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Articles by Nisha Thakur
Total Records ( 3 ) for Nisha Thakur
  M. Kausar Neyaz , R. Suresh Kumar , Showket Hussain , Samar H. Naqvi , Indu Kohaar , Nisha Thakur , Veena Kashyap , Bhudev C. Das , Syed Akhtar Husain and Mausumi Bharadwaj
  As current evidence suggests the involvement of epigenetic modification of tumour suppressor genes in human cancer, we investigated the aberrant promoter methylation of FHIT and RASSF1A genes in human papillomavirus (HPV)-mediated cervical cancer in Indian women. We analysed 60 cervical cancer tissue biopsies of different clinical stage and histological grading and 23 healthy control samples with normal cervical cytology. Methylation-specific polymerase chain reaction (MSP) was performed to analyse the methylation status of FHIT and RASSF1A genes and confirmed by sequencing. Both patients and controls were screened for HPV infection and 98% of the HPV-infected cases showed positivity for HPV type 16. Aberrant promoter methylation of the FHIT gene was found in 28.3% (17/60) of cases and of the RASSF1A gene in 35.0% (21/60) of cases; promoter methylation of both the genes was found in 13.3% (8/60) of cervical cancer cases. Methylation was significantly (p<0.01) associated with the cervical cancer cases compared with controls. None of the 23 controls was found to be methylated in either of these genes. This is the first study indicating a correlation between the promoter methylation of FHIT and RASSF1A genes and the clinical stage and histological grading of cervical carcinoma in Indian women. Future studies are underway to examine the practical implications of these findings for use as a biomarker.
  Nisha Thakur , Showket Hussain , Indu Kohaar , Rubina Tabassum , Vilas Nasare , Pratibha Tiwari , Swaraj Batra , Suresh Bhambhani , Bhudev C. Das , Seemi Farhat Basir , Dwaipayan Bharadwaj and Mausumi Bharadwaj
  The potential association of single nucleotide polymorphisms (SNPs) (G870A and G1722C) of CCND1 with susceptibility to cervical cancer was investigated. The study included 200 cervical cancer cases along with an equal number of healthy controls. Polymerase chain reaction-restriction fragment length polymorphism (PCR-RFLP) analysis and direct sequencing were employed for genotyping. We found that women carrying the 870AA genotype have a 2.49-fold increased risk for the development of cervical cancer (odds ratio (OR) 2.49; 95% confidence interval (CI) 1.51-4.09; p = 0.0004) compared with GG+GA genotypes. For the 1722 locus, the frequency of the polymorphic 'C' allele was strongly associated with a reduced risk of cervical cancer (p = 0.019; OR 0.71; 95% CI 0.54-0.94). Our data suggest that CCND1 G870A polymorphism could act as a risk factor for the development of cervical cancer. And G1722C polymorphism may play a protective role against the development of human papillomavirus-associated cervical cancer among Indian women.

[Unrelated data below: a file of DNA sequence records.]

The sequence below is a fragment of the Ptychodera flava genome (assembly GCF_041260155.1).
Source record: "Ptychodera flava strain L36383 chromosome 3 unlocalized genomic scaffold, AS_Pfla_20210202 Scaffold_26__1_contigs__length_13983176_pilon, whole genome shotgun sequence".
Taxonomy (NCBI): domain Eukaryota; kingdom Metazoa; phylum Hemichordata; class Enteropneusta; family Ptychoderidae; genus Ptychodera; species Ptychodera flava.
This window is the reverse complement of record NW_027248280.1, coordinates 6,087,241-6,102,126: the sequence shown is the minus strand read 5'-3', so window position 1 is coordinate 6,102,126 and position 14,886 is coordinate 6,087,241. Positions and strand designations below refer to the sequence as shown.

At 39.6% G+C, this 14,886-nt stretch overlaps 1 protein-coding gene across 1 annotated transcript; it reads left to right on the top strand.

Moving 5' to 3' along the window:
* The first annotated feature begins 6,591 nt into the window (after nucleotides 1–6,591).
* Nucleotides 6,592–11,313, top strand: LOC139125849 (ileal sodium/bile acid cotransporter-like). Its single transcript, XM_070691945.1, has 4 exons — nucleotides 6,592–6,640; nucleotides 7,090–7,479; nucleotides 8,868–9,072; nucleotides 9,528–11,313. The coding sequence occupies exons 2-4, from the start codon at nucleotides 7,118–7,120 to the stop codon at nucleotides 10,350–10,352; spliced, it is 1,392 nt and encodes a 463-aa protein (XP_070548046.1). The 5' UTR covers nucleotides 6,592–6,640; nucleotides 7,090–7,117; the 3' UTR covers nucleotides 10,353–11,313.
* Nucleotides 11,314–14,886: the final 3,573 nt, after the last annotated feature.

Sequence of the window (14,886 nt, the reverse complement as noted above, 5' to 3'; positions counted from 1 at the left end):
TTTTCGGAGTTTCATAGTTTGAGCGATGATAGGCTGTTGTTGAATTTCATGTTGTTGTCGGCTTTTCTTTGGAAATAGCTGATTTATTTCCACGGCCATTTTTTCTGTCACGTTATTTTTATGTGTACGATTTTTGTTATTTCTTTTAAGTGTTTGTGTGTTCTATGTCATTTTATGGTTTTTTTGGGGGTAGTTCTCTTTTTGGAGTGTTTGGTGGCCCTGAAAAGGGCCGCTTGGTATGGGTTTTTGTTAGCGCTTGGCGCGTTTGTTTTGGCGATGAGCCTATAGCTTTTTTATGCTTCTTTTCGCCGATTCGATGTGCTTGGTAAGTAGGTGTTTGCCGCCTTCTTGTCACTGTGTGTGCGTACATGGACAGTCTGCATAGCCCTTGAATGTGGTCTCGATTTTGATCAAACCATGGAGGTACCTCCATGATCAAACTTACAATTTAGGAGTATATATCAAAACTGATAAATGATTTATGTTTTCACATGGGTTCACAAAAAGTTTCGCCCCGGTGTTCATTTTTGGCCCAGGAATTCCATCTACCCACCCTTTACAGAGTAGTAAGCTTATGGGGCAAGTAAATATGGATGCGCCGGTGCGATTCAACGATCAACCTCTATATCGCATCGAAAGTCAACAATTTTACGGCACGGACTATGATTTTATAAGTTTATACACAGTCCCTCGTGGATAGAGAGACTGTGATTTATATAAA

Indu Kohaar , J Kumar , Nisha Thakur , Showket Hussain , Md. Kausar Niyaz , Bhudev C. Das , Shantanu Sengupta and Mausumi Bharadwaj
  Human papillomavirus is considered to be a major aetiological factor but is not sufficient for the development of cervical cancer. Other host factors, including altered homocysteine levels, a functional marker of folate inadequacy, might contribute to the carcinogenic process. Herein we investigated the potential association of homocysteine levels and MTHFR polymorphisms with cervical cancer in 203 histologically confirmed cases including 39 precancer cases and 231 healthy controls with normal cervical cytology. Both patients and controls were screened for human papillomavirus infection. We found that homocysteine and consequently cysteine levels were significantly higher in cases, both cancer and precancer (p<0.001) than controls. However, polymorphisms in the MTHFR gene (677C/T and 1298A/C) that are reported to modulate homocysteine levels were not associated with disease. Thus, our study establishes an association of total homocysteine levels with the risk of developing carcinoma of the uterine cervix.
 
 
 
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